So what’s the deal with all of these slang additions? They may make you do a spit take, it’s true, but the words added to a dictionary at a specific time can give a lot of insight into some of the cultural changes taking place. Let’s look, for example, at a few other words added to the Oxford Dictionary relatively recently.
Muggle: [noun, informal]: A person who is not conversant with a particular activity or skill
Hopefully you know this by now, but this word is a term from the Harry Potter books. Muggle is a word that wizards in the book use for non-magical people. The word “muggle” was added to the dictionary by our dear friends at Oxford in 2003—that’s just over ten years ago!
Let’s think about what was happening in 2003. We were in the midst of Pottermania, and Harry Potter and the Order of the Phoenix had just been published. The Harry Potter series was encouraging more and more young people to pick up books and start reading across countries, languages, and cultures.
Likewise, people started to pick up the vocabulary from the page and use it with each other. So why have it added to the dictionary? It captured the moment when Harry stepped off the page and into the cultural zeitgeist--and that’s worth its incorporation into our lexicon, don’t you think?
Meatspace: [mass noun, informal]: The physical world, as opposed to cyberspace or a virtual environment.
You probably already know this, but up until recently, we just called meatspace “the world.” We didn’t even need a specific word for it because there was no such thing as cyberspace or virtual reality before about ten years ago.
Meatspace came out as Internet slang, and as a way to talk about the real world in a light, tongue-in-cheek way that didn’t actually degrade the denizens of the Internet, or people who felt that the things that happened in cyberspace were very much real.
The rise of the Internet has changed so much of how we live our lives--from everything like banking, communication, and entertainment to silly things like reading Buzzfeed listicles for procrastination (and yep, listicle is a word now, too). 'Meatspace' is one great example of the shifts that occur in the way we relate to each other.
Frankenfood: [mass noun, informal, derogatory]: Genetically modified food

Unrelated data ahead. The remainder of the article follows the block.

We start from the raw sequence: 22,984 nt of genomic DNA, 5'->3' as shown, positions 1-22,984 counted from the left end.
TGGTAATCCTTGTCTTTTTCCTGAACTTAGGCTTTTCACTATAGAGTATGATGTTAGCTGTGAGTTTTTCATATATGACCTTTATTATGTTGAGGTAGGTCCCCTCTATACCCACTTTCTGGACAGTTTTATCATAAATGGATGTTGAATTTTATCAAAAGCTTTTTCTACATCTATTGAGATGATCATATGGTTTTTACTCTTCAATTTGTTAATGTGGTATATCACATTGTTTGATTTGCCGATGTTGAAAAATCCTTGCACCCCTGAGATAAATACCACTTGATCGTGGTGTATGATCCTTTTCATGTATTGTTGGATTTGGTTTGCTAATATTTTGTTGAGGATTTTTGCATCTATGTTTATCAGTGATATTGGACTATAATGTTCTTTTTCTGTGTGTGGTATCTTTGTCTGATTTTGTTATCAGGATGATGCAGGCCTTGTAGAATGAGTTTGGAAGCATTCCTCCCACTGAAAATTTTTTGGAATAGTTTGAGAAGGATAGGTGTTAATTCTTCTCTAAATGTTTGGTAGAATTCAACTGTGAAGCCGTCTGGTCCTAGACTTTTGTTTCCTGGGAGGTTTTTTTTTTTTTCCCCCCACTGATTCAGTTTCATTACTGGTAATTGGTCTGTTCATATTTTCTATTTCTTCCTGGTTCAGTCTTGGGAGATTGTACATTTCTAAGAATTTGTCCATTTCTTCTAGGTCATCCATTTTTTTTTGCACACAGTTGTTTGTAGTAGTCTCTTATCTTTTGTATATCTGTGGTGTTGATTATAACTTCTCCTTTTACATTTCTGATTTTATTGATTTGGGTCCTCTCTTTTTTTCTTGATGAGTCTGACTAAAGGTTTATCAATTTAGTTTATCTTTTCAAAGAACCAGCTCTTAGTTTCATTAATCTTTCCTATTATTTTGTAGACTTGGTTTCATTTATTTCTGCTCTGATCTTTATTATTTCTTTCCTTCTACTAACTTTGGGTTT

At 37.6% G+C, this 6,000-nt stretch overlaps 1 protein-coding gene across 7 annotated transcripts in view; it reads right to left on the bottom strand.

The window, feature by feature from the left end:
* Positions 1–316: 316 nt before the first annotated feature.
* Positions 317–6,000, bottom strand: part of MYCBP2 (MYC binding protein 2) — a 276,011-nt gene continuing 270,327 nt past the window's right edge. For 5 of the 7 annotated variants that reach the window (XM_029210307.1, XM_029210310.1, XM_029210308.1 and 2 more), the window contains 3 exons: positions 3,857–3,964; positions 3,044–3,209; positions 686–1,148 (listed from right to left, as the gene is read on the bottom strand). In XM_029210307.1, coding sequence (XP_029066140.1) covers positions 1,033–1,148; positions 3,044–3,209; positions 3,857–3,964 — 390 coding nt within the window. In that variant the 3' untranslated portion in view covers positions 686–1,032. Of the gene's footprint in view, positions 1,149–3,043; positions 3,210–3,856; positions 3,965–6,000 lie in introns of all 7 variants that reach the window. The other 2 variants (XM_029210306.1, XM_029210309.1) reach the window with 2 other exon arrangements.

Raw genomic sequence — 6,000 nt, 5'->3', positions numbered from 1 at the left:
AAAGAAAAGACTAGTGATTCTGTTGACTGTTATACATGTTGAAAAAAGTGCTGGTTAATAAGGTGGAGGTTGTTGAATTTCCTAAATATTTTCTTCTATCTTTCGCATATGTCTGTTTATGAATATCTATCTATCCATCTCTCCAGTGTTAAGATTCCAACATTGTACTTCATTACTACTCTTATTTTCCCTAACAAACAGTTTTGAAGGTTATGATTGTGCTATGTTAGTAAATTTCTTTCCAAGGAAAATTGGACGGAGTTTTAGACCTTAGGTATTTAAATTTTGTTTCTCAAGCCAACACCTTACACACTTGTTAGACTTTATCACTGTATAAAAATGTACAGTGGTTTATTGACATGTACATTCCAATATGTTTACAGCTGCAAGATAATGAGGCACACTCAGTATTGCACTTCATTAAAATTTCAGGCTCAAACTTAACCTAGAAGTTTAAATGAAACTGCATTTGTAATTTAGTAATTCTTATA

Here’s another word that didn’t have a reason to exist until recently. While cross-pollinated and strategically bred crops have been in use since our nomadic ancestors decided to settle down and start growing food, it’s only in the last few years that genetically modified foods have become a hot-button issue.
From their debut to the protests to anti-GMO legislation, genetically modified foods have had a roller coaster of a time in our global conversation. The words that we use to describe them also show our opinions about them!
The word frankenfood doesn’t just give a description of your political views, it also evokes the language of classic literature. Are you amazeballs at English like Mary Shelly? Try our English Level Test to find out.
Well, let’s look at some of the alternatives: the Academie Française is steadily streamlining the French language by systematically removing words that have their roots in English or French teen slang. Which is better?
Well, it seems to us that dictionaries are a reflection of a period of time. Sure, we hope that words like anti-vaxing will soon be things of the past, but the incorporation of cotch into everyday speech shows that certain marginalized groups are finally gaining influence. Mansplaining has become a word that women can use to explain a phenomenon that they’ve been experiencing all their lives.
These words, though they may be colloquialisms, speak to the way that languages evolve as living entities. New words can show cultural values, demonstrate technological changes, and ultimately tell us about ourselves. It’s a bit wonderful that there’s a lasting way to keep track of all of those things.
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